Border Collie Ef730bc813c1c95281dcede577eccf71

Max has “done his knee”

Max has ‘done his knee’

Max the 8-year-old border collie was enjoying his morning run at the park but landed awkwardly when he went to catch the ball. That afternoon he wouldn’t place any weight on his left hind leg so a visit to us was scheduled ASAP.

An examination revealed all the signs of a ruptured cruciate ligament. This is one of the more common orthopedic injuries we see in dogs and if not treated effectively, can lead to painful arthritis. Some dogs will ‘snap’ the ligament after jumping off a height or turning quickly. These dogs present to us just as Max did and won’t put any weight on the leg. The disease can also be a degenerative condition and some dogs will present with a mild, intermittent lameness and thickening of the joint.

Max’s diagnosis was confirmed under a general anaesthetic where the stability of his knee was found to be compromised (because the ruptured ligament was no longer able to do its job at stabilising the knee). This is hard to determine when a dog is awake, especially if the knee is painful. Radiographs were also taken to look for swelling and arthritic changes.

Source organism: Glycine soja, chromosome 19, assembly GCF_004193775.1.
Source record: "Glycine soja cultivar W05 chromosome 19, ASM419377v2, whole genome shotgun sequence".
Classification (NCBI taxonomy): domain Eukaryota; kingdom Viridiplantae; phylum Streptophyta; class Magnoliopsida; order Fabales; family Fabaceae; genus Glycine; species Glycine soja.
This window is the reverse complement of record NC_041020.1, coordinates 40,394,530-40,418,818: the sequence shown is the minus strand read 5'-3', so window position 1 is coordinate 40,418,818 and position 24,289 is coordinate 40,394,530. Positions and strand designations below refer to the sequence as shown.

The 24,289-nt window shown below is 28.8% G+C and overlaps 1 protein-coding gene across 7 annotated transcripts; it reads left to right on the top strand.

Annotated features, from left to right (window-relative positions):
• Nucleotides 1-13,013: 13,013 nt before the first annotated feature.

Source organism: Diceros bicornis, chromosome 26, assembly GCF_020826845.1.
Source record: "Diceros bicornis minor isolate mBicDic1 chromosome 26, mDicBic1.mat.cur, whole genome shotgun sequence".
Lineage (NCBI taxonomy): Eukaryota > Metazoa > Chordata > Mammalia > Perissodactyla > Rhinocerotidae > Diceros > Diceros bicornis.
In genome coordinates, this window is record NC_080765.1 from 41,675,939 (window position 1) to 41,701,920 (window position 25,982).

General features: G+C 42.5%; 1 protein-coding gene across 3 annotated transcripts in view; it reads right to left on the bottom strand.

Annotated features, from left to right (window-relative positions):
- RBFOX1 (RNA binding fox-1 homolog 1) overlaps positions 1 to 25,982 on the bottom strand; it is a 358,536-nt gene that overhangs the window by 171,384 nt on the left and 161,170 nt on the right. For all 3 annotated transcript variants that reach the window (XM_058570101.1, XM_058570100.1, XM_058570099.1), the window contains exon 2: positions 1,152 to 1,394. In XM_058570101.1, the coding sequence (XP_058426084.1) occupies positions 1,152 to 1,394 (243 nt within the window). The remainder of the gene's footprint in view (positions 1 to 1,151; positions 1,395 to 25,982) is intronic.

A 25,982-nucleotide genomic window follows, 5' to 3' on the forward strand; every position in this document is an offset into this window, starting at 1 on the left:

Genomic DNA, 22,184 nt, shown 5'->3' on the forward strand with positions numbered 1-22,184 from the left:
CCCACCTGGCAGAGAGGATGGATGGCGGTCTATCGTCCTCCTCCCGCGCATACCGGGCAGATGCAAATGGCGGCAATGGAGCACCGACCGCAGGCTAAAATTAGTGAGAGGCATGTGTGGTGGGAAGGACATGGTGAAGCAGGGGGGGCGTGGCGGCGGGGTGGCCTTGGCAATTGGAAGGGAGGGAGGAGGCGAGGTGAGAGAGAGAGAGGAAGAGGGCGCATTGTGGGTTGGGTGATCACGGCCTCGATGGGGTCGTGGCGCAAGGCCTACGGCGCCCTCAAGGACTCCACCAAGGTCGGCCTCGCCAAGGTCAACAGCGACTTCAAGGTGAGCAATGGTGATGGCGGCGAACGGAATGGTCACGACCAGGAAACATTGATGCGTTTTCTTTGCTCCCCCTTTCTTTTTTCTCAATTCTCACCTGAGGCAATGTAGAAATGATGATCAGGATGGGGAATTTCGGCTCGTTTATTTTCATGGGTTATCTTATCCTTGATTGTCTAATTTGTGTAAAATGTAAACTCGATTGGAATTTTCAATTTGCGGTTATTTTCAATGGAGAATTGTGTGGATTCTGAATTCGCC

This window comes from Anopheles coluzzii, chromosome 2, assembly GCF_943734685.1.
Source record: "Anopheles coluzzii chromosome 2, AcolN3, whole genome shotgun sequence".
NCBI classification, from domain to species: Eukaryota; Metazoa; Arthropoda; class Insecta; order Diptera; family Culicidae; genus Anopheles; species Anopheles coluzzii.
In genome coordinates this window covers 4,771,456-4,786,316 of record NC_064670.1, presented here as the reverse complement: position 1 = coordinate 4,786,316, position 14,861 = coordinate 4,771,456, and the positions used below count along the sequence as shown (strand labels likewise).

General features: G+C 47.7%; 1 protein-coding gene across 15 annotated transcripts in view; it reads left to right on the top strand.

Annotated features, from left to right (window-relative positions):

Surgery to stabilise the knee joint is the best option for treatment and Max had surgery the next day and is recovering well. He needs to undergo careful rehabilitation but his prognosis for enjoying the park again in the future is good. To reduce the risk of him rupturing the other cruciate ligament, catching of balls will need to be limited.

It is important to realise that arthritis may still develop in the affected joint following surgery, but will be significantly reduced than if surgery was not performed.

If you are ever concerned about your pet please call us for advice, we are always here to help.

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